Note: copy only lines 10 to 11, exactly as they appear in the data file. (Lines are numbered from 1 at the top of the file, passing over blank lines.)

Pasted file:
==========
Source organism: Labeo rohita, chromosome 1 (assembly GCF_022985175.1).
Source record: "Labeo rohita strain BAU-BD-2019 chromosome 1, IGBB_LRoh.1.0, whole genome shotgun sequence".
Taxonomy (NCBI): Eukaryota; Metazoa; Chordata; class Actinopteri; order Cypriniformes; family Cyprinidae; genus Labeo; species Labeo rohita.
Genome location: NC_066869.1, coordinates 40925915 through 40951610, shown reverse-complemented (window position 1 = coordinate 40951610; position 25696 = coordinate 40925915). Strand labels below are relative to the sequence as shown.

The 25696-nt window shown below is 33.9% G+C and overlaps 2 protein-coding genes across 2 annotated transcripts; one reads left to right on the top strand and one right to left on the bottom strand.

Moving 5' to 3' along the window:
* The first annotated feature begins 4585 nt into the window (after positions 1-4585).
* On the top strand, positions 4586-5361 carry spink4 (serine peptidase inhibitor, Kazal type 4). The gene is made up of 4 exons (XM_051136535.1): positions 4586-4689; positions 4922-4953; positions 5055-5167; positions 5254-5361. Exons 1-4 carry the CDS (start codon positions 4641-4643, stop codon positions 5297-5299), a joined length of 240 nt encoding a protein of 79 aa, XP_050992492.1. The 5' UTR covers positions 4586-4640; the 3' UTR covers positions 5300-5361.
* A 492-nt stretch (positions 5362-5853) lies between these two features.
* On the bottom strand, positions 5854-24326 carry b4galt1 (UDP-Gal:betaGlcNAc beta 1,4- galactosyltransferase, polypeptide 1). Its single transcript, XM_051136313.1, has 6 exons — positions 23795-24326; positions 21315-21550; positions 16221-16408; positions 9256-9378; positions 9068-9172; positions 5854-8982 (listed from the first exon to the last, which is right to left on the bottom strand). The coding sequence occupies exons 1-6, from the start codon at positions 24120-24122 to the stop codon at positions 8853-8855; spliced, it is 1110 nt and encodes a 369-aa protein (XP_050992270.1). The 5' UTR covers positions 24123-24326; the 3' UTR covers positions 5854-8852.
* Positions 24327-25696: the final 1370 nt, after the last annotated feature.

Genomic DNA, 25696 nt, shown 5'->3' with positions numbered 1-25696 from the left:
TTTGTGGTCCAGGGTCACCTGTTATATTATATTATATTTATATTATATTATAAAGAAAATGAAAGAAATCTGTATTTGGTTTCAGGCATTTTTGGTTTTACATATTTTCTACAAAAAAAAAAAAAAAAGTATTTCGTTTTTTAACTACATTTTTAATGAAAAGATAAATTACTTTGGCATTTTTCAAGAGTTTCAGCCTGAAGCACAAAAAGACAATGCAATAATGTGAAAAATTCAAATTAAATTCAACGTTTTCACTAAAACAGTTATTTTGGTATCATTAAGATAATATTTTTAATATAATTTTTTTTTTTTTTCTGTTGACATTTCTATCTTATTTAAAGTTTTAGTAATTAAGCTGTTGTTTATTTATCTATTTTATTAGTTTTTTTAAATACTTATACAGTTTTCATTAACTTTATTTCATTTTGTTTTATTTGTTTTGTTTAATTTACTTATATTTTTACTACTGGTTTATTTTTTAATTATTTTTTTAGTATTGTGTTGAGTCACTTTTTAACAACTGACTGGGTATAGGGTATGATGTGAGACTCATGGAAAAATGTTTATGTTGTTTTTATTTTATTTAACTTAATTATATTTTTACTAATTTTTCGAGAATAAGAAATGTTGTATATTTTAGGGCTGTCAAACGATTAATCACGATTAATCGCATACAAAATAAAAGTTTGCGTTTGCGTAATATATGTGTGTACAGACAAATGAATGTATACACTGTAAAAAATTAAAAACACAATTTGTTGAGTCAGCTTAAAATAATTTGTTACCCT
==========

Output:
* On the bottom strand, positions 5854-24326 carry b4galt1 (UDP-Gal:betaGlcNAc beta 1,4- galactosyltransferase, polypeptide 1). Its single transcript, XM_051136313.1, has 6 exons — positions 23795-24326; positions 21315-21550; positions 16221-16408; positions 9256-9378; positions 9068-9172; positions 5854-8982 (listed from the first exon to the last, which is right to left on the bottom strand). The coding sequence occupies exons 1-6, from the start codon at positions 24120-24122 to the stop codon at positions 8853-8855; spliced, it is 1110 nt and encodes a 369-aa protein (XP_050992270.1). The 5' UTR covers positions 24123-24326; the 3' UTR covers positions 5854-8852.
* Positions 24327-25696: the final 1370 nt, after the last annotated feature.